Andrews structures the book around three main divisions:

“Part 1: Man and the Cosmos” comprises five chapters.  The discussion is largely concerned with the larger issues of cosmology. I particularly enjoyed his discussion in chapter five where he examined in some detail the idea of a “multiverse.”  Andrews notes that “there are at least five different versions of the multiverse and they are by no means mutually compatible.” (p. 92)  He looks at a number of these variations and critiques each one. In general, he notes the following, which applies to all versions of the multiverse:

“What we shall see in this chapter is that the MV [multiverse] concept is a bit like a get-out-of-jail-free card in the game of Monopoly—an escape route or bolt hole from various unwelcome difficulties and implications thrown up by modern physics and cosmology.  Instead of struggling with the intransigent realities of the one universe we actually know, we can explain away these difficulties by invoking the MV.  It intrigues me that some of the MV’s greatest enthusiasts accuse theists of appealing to a ‘God of the gaps’ to account for things that science cannot explain, while they themselves claim that one or more inaccessible multiverses can explain otherwise inexplicable scientific observations… In reality, the MV is the ultimate speculation-of-the-gaps, being (almost by definition) that which lies beyond the reach of science.” (p. 93)

A nice touch for ease of following Andrews’ argumentation is that for each multiverse theory he appends a short summary of the problems at the end of each of the discussions. This would have been helpful for other topics in other chapters (e.g., chapter nine and its discussion of theories of human consciousness).

“Part 2: Man and the Biosphere” gets into the details of human uniqueness (ch. 6), the human genome (ch. 7), fossils remains (ch. 8), and the nature of human consciousness (ch. 9).  For the size of the book and the intended audience, the discussions on these issues need to be basic and concise.  This does not stop Andrews from tackling some difficult topics.  In his chapter on the human genome he has a number of pages devoted to the topic of epigenetics and helpfully explains how this is relevant to understanding the function of molecular genetics.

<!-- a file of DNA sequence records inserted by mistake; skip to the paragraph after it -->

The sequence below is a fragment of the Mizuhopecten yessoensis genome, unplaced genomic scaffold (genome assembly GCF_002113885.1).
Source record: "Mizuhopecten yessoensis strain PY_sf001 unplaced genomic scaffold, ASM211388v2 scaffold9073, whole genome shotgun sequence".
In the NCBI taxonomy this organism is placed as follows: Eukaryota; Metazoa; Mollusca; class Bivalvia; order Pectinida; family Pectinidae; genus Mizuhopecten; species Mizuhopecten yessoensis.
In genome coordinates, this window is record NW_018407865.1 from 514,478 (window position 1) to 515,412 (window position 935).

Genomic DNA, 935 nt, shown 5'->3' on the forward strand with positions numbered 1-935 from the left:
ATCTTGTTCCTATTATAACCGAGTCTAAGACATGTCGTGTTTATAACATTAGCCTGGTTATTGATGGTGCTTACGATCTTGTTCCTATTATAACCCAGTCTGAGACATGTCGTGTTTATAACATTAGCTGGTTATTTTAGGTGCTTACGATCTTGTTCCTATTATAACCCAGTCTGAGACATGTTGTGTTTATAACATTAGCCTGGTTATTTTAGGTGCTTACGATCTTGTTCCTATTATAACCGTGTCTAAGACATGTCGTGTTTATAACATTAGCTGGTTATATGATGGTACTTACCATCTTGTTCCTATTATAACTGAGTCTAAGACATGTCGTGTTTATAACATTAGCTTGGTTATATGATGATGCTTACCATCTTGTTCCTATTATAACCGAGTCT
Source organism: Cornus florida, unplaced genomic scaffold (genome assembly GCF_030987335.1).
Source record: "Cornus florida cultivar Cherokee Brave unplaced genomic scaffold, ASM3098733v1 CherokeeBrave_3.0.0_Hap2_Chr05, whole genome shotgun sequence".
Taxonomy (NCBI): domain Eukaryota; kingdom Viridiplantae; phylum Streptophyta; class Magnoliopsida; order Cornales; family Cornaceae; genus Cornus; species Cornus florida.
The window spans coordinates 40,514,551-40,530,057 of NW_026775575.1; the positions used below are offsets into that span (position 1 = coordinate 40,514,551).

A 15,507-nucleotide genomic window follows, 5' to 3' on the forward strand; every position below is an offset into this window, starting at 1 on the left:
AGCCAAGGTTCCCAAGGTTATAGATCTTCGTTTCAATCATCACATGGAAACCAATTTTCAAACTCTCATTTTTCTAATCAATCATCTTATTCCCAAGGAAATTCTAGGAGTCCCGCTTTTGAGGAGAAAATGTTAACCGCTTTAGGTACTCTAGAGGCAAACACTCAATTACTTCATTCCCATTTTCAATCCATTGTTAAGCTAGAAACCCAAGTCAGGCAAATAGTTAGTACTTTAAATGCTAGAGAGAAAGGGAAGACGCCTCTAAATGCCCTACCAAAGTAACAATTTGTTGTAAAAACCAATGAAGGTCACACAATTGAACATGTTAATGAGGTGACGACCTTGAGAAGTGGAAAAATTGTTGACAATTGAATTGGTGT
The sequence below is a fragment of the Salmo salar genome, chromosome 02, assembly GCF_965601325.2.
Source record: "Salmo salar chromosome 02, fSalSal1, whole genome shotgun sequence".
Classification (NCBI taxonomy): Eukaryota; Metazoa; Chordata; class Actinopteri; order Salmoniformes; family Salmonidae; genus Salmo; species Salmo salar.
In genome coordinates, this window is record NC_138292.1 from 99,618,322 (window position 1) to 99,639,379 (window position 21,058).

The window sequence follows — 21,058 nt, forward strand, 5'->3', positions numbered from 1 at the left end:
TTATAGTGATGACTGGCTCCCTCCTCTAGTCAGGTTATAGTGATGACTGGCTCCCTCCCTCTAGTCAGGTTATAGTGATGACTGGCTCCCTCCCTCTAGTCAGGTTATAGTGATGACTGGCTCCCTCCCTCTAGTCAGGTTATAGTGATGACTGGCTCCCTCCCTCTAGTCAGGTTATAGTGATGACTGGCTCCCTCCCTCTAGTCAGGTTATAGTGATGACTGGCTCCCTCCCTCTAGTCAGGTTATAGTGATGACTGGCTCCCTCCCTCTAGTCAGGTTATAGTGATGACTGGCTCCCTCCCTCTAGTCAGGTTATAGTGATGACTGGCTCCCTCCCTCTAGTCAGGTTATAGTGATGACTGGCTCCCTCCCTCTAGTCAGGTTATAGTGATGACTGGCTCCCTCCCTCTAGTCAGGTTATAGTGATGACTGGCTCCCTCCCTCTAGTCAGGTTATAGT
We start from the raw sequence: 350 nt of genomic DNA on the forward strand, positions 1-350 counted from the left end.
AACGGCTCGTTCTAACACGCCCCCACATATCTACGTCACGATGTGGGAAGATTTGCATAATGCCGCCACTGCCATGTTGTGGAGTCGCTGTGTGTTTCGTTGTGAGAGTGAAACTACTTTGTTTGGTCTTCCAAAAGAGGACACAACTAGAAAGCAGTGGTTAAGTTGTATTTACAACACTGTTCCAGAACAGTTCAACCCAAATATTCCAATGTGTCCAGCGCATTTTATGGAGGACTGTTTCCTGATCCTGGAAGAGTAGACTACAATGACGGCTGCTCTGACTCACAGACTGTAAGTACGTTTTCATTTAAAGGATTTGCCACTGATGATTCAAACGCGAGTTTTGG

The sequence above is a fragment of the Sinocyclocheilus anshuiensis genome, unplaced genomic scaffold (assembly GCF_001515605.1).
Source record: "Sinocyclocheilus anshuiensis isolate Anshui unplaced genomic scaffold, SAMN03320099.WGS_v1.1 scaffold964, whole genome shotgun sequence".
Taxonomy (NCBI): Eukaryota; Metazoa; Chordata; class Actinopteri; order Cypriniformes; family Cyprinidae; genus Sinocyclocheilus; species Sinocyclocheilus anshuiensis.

“Part 3: Man and the Bible” covers a number of biblical and theological topics.  He looks at the following topics: a basic Christian worldview primer (ch. 10), the historicity of Adam and Eve (ch. 11), the image of God (ch. 12), Jesus Christ as the perfect Man (ch. 13), and the resurrection of Jesus (ch. 14).  The discussions here were basic and, at times, bordered on simplistic.  His discussion of the resurrection of Jesus was too quick.

Overall the book was good with the occasional nuggets of brilliance.  There were, however, a few problems with the work—most of which stemmed from a lack of rigorous editing.  For example, the font shift from main text to endnotes was annoying.  Andrews’ continued usage of Wikipedia as a source was unprofessional.  For example, on page 19 he cites Wikipedia’s entry for “image of God” when a note with appropriate books or articles from Christian theologians would have been much preferable.  At other times the endnotes seemed incomplete.  For example, there were internet citations without author or title. I found this confusing. These kinds of errors were small but pervasive.  An attentive editor should have caught these (and other) literary indiscretions.